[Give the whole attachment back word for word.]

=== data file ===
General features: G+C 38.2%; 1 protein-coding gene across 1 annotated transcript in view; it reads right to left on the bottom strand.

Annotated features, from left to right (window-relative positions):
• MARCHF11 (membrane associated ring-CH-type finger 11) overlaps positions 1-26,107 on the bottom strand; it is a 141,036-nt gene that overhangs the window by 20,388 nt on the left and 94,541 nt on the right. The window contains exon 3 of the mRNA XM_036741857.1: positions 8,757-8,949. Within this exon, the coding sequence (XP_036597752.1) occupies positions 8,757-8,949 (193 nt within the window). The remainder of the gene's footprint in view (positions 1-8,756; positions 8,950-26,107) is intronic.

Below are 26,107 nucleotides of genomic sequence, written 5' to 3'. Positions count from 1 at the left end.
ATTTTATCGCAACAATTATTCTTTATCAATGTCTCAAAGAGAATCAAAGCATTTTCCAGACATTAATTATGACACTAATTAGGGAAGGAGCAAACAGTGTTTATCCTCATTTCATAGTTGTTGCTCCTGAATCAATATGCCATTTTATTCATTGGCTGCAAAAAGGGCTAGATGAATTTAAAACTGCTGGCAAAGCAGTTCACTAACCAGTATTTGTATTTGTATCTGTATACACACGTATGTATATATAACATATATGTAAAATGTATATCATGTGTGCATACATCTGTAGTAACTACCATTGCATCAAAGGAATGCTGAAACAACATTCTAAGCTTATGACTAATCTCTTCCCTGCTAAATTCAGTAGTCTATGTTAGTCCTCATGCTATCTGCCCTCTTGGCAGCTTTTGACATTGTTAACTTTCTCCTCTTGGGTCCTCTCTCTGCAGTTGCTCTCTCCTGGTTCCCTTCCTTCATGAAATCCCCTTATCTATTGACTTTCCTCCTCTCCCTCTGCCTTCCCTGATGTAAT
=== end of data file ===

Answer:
General features: G+C 38.2%; 1 protein-coding gene across 1 annotated transcript in view; it reads right to left on the bottom strand.

Annotated features, from left to right (window-relative positions):
• MARCHF11 (membrane associated ring-CH-type finger 11) overlaps positions 1-26,107 on the bottom strand; it is a 141,036-nt gene that overhangs the window by 20,388 nt on the left and 94,541 nt on the right. The window contains exon 3 of the mRNA XM_036741857.1: positions 8,757-8,949. Within this exon, the coding sequence (XP_036597752.1) occupies positions 8,757-8,949 (193 nt within the window). The remainder of the gene's footprint in view (positions 1-8,756; positions 8,950-26,107) is intronic.

Below are 26,107 nucleotides of genomic sequence, written 5' to 3'. Positions count from 1 at the left end.
ATTTTATCGCAACAATTATTCTTTATCAATGTCTCAAAGAGAATCAAAGCATTTTCCAGACATTAATTATGACACTAATTAGGGAAGGAGCAAACAGTGTTTATCCTCATTTCATAGTTGTTGCTCCTGAATCAATATGCCATTTTATTCATTGGCTGCAAAAAGGGCTAGATGAATTTAAAACTGCTGGCAAAGCAGTTCACTAACCAGTATTTGTATTTGTATCTGTATACACACGTATGTATATATAACATATATGTAAAATGTATATCATGTGTGCATACATCTGTAGTAACTACCATTGCATCAAAGGAATGCTGAAACAACATTCTAAGCTTATGACTAATCTCTTCCCTGCTAAATTCAGTAGTCTATGTTAGTCCTCATGCTATCTGCCCTCTTGGCAGCTTTTGACATTGTTAACTTTCTCCTCTTGGGTCCTCTCTCTGCAGTTGCTCTCTCCTGGTTCCCTTCCTTCATGAAATCCCCTTATCTATTGACTTTCCTCCTCTCCCTCTGCCTTCCCTGATGTAAT